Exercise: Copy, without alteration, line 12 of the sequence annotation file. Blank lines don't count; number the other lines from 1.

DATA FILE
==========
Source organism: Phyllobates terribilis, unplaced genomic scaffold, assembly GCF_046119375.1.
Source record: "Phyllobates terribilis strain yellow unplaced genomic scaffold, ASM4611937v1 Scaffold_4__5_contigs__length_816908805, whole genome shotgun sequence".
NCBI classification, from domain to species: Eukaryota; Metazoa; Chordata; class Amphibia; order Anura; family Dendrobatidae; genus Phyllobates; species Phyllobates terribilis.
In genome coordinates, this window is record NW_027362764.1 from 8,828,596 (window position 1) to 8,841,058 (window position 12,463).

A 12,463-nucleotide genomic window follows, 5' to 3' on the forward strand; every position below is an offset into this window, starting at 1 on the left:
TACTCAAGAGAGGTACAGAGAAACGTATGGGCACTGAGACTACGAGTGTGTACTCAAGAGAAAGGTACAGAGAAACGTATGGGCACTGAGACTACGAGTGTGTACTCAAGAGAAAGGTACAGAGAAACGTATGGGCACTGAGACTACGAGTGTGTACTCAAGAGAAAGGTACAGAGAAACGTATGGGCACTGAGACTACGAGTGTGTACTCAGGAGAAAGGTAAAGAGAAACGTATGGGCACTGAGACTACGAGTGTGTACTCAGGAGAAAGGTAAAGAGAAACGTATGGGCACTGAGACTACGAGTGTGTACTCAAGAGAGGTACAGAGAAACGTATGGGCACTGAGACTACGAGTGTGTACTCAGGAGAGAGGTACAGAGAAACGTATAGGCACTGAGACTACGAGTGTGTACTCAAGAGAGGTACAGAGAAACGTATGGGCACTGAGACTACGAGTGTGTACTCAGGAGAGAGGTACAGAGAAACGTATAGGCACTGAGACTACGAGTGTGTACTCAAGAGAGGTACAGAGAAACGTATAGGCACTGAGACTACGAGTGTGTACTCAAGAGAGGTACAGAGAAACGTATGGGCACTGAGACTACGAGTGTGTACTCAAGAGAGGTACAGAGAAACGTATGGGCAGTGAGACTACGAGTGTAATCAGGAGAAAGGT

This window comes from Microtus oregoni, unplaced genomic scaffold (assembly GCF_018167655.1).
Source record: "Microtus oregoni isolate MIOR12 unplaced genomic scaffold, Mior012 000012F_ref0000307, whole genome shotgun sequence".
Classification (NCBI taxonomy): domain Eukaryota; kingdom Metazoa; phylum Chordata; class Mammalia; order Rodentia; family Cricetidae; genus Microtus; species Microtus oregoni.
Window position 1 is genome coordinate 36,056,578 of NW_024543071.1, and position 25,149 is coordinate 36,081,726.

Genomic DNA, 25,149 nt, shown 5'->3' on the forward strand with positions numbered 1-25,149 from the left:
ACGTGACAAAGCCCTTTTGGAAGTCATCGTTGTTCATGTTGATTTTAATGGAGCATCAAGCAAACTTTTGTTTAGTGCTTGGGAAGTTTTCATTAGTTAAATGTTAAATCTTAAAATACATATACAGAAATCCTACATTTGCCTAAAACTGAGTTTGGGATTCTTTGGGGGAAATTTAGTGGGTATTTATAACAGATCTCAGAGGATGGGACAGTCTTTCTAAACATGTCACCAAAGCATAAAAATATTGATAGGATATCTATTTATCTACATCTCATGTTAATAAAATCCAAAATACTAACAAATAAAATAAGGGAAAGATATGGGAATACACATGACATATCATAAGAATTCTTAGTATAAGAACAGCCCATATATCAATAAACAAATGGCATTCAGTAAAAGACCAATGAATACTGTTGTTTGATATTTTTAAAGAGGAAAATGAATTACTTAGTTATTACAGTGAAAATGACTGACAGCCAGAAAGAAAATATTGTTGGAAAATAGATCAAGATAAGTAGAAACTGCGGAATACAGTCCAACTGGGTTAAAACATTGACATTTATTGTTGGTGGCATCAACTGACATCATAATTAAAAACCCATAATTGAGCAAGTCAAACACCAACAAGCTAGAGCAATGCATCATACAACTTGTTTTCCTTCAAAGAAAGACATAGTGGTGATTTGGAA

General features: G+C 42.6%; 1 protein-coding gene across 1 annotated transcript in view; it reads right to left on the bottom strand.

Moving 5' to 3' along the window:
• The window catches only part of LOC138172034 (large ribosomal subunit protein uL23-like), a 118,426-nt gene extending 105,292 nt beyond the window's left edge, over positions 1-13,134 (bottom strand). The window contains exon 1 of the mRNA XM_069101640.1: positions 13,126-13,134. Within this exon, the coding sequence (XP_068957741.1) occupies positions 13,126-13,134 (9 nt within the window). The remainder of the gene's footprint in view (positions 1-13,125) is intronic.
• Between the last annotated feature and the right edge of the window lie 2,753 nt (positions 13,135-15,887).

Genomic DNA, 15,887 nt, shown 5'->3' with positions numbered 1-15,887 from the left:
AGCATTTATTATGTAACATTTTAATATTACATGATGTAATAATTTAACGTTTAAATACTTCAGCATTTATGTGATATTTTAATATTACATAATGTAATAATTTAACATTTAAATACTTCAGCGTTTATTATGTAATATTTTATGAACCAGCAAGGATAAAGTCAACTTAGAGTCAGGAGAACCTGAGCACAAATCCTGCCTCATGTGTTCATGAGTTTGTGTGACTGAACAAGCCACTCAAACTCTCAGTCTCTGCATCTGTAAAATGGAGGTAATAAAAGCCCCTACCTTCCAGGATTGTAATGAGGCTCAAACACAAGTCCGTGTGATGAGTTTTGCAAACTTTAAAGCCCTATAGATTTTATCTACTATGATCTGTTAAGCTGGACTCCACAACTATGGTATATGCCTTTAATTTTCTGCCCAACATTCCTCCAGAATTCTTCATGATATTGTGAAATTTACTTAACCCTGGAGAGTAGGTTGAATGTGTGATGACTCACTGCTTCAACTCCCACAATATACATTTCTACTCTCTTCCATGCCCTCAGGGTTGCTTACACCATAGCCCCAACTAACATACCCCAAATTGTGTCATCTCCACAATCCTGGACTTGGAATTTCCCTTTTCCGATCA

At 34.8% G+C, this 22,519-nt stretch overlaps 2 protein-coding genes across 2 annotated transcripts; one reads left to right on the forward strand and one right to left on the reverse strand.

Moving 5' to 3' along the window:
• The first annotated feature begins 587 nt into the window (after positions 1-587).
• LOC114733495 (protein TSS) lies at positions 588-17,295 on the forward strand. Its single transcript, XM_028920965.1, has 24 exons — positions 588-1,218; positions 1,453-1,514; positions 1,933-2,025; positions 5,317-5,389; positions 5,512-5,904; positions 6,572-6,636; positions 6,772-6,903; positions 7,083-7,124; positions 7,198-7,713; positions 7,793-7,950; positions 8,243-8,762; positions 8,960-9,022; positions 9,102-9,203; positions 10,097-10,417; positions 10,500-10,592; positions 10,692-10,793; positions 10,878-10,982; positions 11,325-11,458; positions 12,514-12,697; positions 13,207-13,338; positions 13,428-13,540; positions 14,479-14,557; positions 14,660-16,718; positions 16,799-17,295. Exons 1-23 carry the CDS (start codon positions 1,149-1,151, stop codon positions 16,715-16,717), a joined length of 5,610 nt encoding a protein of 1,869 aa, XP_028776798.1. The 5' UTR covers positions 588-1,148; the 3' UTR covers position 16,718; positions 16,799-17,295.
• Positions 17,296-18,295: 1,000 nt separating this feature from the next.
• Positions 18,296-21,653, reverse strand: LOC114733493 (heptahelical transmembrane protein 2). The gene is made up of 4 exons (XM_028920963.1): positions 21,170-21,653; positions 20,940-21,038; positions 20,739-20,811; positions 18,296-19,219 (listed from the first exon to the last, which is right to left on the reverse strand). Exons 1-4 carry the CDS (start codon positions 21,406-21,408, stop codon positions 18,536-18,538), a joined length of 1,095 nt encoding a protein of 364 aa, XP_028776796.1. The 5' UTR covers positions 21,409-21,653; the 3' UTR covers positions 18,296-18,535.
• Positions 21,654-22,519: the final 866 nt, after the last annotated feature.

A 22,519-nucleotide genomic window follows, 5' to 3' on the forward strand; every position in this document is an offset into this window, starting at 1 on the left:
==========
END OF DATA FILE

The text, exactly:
ACGTGACAAAGCCCTTTTGGAAGTCATCGTTGTTCATGTTGATTTTAATGGAGCATCAAGCAAACTTTTGTTTAGTGCTTGGGAAGTTTTCATTAGTTAAATGTTAAATCTTAAAATACATATACAGAAATCCTACATTTGCCTAAAACTGAGTTTGGGATTCTTTGGGGGAAATTTAGTGGGTATTTATAACAGATCTCAGAGGATGGGACAGTCTTTCTAAACATGTCACCAAAGCATAAAAATATTGATAGGATATCTATTTATCTACATCTCATGTTAATAAAATCCAAAATACTAACAAATAAAATAAGGGAAAGATATGGGAATACACATGACATATCATAAGAATTCTTAGTATAAGAACAGCCCATATATCAATAAACAAATGGCATTCAGTAAAAGACCAATGAATACTGTTGTTTGATATTTTTAAAGAGGAAAATGAATTACTTAGTTATTACAGTGAAAATGACTGACAGCCAGAAAGAAAATATTGTTGGAAAATAGATCAAGATAAGTAGAAACTGCGGAATACAGTCCAACTGGGTTAAAACATTGACATTTATTGTTGGTGGCATCAACTGACATCATAATTAAAAACCCATAATTGAGCAAGTCAAACACCAACAAGCTAGAGCAATGCATCATACAACTTGTTTTCCTTCAAAGAAAGACATAGTGGTGATTTGGAA